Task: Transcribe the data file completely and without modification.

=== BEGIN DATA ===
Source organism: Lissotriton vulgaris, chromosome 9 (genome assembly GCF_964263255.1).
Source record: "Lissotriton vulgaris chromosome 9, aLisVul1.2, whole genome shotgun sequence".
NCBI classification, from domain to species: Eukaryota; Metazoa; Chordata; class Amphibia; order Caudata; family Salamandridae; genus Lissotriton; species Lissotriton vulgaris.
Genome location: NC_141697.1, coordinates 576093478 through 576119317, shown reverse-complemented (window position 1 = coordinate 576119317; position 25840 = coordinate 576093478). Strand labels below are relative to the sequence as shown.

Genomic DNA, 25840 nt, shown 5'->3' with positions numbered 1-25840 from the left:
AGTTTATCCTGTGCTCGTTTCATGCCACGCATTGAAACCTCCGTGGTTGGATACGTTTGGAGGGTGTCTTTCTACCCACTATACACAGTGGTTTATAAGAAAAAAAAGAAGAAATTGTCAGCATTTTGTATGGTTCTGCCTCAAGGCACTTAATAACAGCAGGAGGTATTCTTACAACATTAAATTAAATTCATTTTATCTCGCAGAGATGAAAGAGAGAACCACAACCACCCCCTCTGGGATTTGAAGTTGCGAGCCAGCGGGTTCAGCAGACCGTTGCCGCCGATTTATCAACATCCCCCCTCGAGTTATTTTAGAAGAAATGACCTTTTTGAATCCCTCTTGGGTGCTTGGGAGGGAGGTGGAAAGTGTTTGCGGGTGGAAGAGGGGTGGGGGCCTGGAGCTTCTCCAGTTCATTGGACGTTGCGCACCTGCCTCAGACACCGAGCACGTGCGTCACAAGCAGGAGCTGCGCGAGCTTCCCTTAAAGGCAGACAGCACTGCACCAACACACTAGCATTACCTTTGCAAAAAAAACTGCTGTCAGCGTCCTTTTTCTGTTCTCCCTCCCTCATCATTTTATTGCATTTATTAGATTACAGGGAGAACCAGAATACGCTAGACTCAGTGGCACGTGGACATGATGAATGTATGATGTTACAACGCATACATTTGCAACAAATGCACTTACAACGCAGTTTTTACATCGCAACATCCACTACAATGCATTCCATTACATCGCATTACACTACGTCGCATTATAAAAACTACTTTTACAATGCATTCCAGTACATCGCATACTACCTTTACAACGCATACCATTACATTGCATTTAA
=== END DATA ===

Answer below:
Source organism: Lissotriton vulgaris, chromosome 9 (genome assembly GCF_964263255.1).
Source record: "Lissotriton vulgaris chromosome 9, aLisVul1.2, whole genome shotgun sequence".
NCBI classification, from domain to species: Eukaryota; Metazoa; Chordata; class Amphibia; order Caudata; family Salamandridae; genus Lissotriton; species Lissotriton vulgaris.
Genome location: NC_141697.1, coordinates 576093478 through 576119317, shown reverse-complemented (window position 1 = coordinate 576119317; position 25840 = coordinate 576093478). Strand labels below are relative to the sequence as shown.

Genomic DNA, 25840 nt, shown 5'->3' with positions numbered 1-25840 from the left:
AGTTTATCCTGTGCTCGTTTCATGCCACGCATTGAAACCTCCGTGGTTGGATACGTTTGGAGGGTGTCTTTCTACCCACTATACACAGTGGTTTATAAGAAAAAAAAGAAGAAATTGTCAGCATTTTGTATGGTTCTGCCTCAAGGCACTTAATAACAGCAGGAGGTATTCTTACAACATTAAATTAAATTCATTTTATCTCGCAGAGATGAAAGAGAGAACCACAACCACCCCCTCTGGGATTTGAAGTTGCGAGCCAGCGGGTTCAGCAGACCGTTGCCGCCGATTTATCAACATCCCCCCTCGAGTTATTTTAGAAGAAATGACCTTTTTGAATCCCTCTTGGGTGCTTGGGAGGGAGGTGGAAAGTGTTTGCGGGTGGAAGAGGGGTGGGGGCCTGGAGCTTCTCCAGTTCATTGGACGTTGCGCACCTGCCTCAGACACCGAGCACGTGCGTCACAAGCAGGAGCTGCGCGAGCTTCCCTTAAAGGCAGACAGCACTGCACCAACACACTAGCATTACCTTTGCAAAAAAAACTGCTGTCAGCGTCCTTTTTCTGTTCTCCCTCCCTCATCATTTTATTGCATTTATTAGATTACAGGGAGAACCAGAATACGCTAGACTCAGTGGCACGTGGACATGATGAATGTATGATGTTACAACGCATACATTTGCAACAAATGCACTTACAACGCAGTTTTTACATCGCAACATCCACTACAATGCATTCCATTACATCGCATTACACTACGTCGCATTATAAAAACTACTTTTACAATGCATTCCAGTACATCGCATACTACCTTTACAACGCATACCATTACATTGCATTTAA